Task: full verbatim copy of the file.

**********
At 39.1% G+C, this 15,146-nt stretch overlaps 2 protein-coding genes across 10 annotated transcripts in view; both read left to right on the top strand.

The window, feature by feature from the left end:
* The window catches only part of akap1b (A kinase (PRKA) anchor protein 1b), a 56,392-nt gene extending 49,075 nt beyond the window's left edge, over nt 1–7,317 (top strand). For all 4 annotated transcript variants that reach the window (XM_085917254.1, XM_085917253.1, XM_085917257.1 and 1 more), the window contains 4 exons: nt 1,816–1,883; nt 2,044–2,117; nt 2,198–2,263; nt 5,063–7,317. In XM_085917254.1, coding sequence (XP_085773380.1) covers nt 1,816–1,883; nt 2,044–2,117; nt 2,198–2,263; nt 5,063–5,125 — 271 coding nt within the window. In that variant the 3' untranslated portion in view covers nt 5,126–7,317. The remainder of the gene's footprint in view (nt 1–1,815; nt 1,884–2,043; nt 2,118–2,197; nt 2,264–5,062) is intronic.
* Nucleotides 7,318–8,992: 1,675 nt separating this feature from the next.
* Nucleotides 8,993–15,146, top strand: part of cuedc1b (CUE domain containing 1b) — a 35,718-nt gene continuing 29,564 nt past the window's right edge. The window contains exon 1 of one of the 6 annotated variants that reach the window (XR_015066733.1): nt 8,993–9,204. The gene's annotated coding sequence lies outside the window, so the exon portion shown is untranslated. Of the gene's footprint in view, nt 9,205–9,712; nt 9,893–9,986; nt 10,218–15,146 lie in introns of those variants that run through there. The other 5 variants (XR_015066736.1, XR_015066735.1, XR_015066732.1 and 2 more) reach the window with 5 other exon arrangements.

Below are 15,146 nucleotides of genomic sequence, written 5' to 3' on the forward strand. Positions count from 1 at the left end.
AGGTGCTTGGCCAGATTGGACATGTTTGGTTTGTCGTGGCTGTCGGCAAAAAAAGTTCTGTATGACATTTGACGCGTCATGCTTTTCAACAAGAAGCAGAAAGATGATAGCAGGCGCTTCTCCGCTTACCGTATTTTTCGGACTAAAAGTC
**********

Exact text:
At 39.1% G+C, this 15,146-nt stretch overlaps 2 protein-coding genes across 10 annotated transcripts in view; both read left to right on the top strand.

The window, feature by feature from the left end:
* The window catches only part of akap1b (A kinase (PRKA) anchor protein 1b), a 56,392-nt gene extending 49,075 nt beyond the window's left edge, over nt 1–7,317 (top strand). For all 4 annotated transcript variants that reach the window (XM_085917254.1, XM_085917253.1, XM_085917257.1 and 1 more), the window contains 4 exons: nt 1,816–1,883; nt 2,044–2,117; nt 2,198–2,263; nt 5,063–7,317. In XM_085917254.1, coding sequence (XP_085773380.1) covers nt 1,816–1,883; nt 2,044–2,117; nt 2,198–2,263; nt 5,063–5,125 — 271 coding nt within the window. In that variant the 3' untranslated portion in view covers nt 5,126–7,317. The remainder of the gene's footprint in view (nt 1–1,815; nt 1,884–2,043; nt 2,118–2,197; nt 2,264–5,062) is intronic.
* Nucleotides 7,318–8,992: 1,675 nt separating this feature from the next.
* Nucleotides 8,993–15,146, top strand: part of cuedc1b (CUE domain containing 1b) — a 35,718-nt gene continuing 29,564 nt past the window's right edge. The window contains exon 1 of one of the 6 annotated variants that reach the window (XR_015066733.1): nt 8,993–9,204. The gene's annotated coding sequence lies outside the window, so the exon portion shown is untranslated. Of the gene's footprint in view, nt 9,205–9,712; nt 9,893–9,986; nt 10,218–15,146 lie in introns of those variants that run through there. The other 5 variants (XR_015066736.1, XR_015066735.1, XR_015066732.1 and 2 more) reach the window with 5 other exon arrangements.

Below are 15,146 nucleotides of genomic sequence, written 5' to 3' on the forward strand. Positions count from 1 at the left end.
AGGTGCTTGGCCAGATTGGACATGTTTGGTTTGTCGTGGCTGTCGGCAAAAAAAGTTCTGTATGACATTTGACGCGTCATGCTTTTCAACAAGAAGCAGAAAGATGATAGCAGGCGCTTCTCCGCTTACCGTATTTTTCGGACTAAAAGTC